Organizing Nurses: Interviewing Ed Bruno, National Nurses Organizing Committee

Ed Bruno is the national organizing coordinator for the National Nurses Organizing Committee, a labor union founded by the California Nurses Association in 2004.  Currently, the NNOC is on the ground in Texas, organizing nurses.  The CNA drew national attention when it won a political victory over California Gov. Arnold Schwarzenegger in 2005.  He tried and failed to change a state law to increase the number of patients that nurses treat, due in no small part to the CNA, a union with 70,000 members, confronting the Republican governor publicly and repeatedly.  The interview below with Ed Bruno was done via email.

Seth Sandronsky: What led the NNOC to organize new members in Texas?

Ed Bruno: The effort by NNOC, a national organizing committee founded and funded by the CNA, is best understood as Texas nurses joining NNOC in an effort to build organization in Texas and do their part to build a new national organization by and for RNs.

SS: Where are you organizing in Texas, and how is it proceeding in terms of recruiting new members?

EB: NNOC Texas has members in every major city in the state and in many of the smaller ones as well.  Naturally we concentrate our work where the industry has concentrated hospitals and that means in the biggest cities.  NNOC RNs have formed multi-hospital Metropolitan Committees in Dallas, Ft. Worth, Houston, Austin, and San Antonio.  Committees in formation are in such cities as El Paso, Brownsville, Corpus Christi, and Beaumont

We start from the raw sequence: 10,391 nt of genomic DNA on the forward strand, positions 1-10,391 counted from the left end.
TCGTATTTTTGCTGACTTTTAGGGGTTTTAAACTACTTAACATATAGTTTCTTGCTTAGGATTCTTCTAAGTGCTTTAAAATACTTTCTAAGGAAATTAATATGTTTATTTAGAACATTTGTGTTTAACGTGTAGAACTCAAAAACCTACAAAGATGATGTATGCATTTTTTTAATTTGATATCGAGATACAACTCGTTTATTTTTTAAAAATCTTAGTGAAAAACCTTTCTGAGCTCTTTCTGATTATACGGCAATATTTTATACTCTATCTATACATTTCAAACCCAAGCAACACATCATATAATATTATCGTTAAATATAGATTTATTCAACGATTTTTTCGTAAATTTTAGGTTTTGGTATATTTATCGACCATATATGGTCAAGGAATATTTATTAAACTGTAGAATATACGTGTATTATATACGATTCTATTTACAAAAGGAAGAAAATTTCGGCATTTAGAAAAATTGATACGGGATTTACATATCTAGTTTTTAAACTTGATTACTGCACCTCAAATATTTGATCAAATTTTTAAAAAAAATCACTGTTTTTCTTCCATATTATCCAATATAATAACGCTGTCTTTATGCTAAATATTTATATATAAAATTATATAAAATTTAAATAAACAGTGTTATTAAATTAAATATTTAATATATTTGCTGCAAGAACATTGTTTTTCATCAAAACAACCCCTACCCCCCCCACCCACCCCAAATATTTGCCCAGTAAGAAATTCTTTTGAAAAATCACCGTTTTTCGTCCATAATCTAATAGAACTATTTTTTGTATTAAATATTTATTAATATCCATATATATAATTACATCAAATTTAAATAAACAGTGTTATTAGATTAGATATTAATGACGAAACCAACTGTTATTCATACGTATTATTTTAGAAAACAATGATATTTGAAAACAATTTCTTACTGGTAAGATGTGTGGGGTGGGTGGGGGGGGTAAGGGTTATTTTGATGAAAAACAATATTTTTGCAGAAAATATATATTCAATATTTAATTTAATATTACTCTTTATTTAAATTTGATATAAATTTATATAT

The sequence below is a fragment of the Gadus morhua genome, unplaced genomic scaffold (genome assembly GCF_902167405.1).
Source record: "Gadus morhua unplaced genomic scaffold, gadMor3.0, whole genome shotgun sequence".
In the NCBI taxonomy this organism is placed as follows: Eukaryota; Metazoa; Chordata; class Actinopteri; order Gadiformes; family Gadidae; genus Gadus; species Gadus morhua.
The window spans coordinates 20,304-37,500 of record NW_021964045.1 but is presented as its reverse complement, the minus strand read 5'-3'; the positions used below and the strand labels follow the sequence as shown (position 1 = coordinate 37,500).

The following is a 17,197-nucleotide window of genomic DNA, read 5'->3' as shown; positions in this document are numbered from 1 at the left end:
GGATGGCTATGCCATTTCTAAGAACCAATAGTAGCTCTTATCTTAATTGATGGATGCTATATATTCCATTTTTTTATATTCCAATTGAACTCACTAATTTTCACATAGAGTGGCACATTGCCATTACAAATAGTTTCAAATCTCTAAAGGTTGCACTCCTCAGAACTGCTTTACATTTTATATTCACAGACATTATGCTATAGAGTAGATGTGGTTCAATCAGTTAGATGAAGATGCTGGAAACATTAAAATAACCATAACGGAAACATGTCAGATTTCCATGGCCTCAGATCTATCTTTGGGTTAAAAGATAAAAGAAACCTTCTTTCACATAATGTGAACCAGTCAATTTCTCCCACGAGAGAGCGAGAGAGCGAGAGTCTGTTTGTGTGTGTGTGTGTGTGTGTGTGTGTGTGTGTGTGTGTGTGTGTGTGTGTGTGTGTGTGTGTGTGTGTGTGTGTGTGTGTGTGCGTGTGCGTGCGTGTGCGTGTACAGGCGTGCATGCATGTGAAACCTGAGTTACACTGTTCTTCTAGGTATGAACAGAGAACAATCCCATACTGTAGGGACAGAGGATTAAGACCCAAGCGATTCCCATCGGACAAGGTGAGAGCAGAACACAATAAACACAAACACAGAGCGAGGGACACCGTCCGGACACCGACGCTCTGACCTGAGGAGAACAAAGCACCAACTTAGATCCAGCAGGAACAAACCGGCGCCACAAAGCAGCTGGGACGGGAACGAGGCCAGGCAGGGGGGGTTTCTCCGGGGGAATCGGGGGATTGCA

SS: How does CNA get its message out?

EB: RN-to-RN.  We do not chase after the nurses.  NNOC provides reading materials that reflect what we think is the conditions in the hospitals in regards to patient care and RN standards and working conditions.  Nurses pass it from one to another.  We will often help them by mailing the materials to nurse registries.  RNs join individually and pay $30 a year in dues.  They must take the initiative; membership is voluntary.  NNOC was conceived as a national organizing committee and it still is a committee of the best, strongest, and most committed RNs.

SS: Who is most (and least) receptive to NNOC’s organizing in Texas?

EB: Our focus is on acute care hospital nurses for that is the focal point for our health care system and where most RNs work.  All kinds of nurses join NNOC, private and public sector, hospital and non-hospital.  Much of the membership is nurses with some years of experience at the bedside.

SS: What is the main issue involved in the NNOC’s Texas campaign?

EB: First and foremost is the need for organization — both advocacy organization and union organization.  Nurses know they have been silent and unorganized but vital to the operation of the hospitals and delivery of health care.  So that is the first motivation.  After that — mandated staffing ratios, freedom to act as patient advocates independent of the interests of the employers, low pay, lack of retirement, and protection against retribution by hospitals for carrying out nurse duties.

SS: Where do things go from Texas for the NNOC?

EB: NNOC is actively organizing is a number of states and has membership in all 50 states.  Texas is not the only rodeo.

Seth Sandronsky lives and writes in Sacramento.  He can be reached at:

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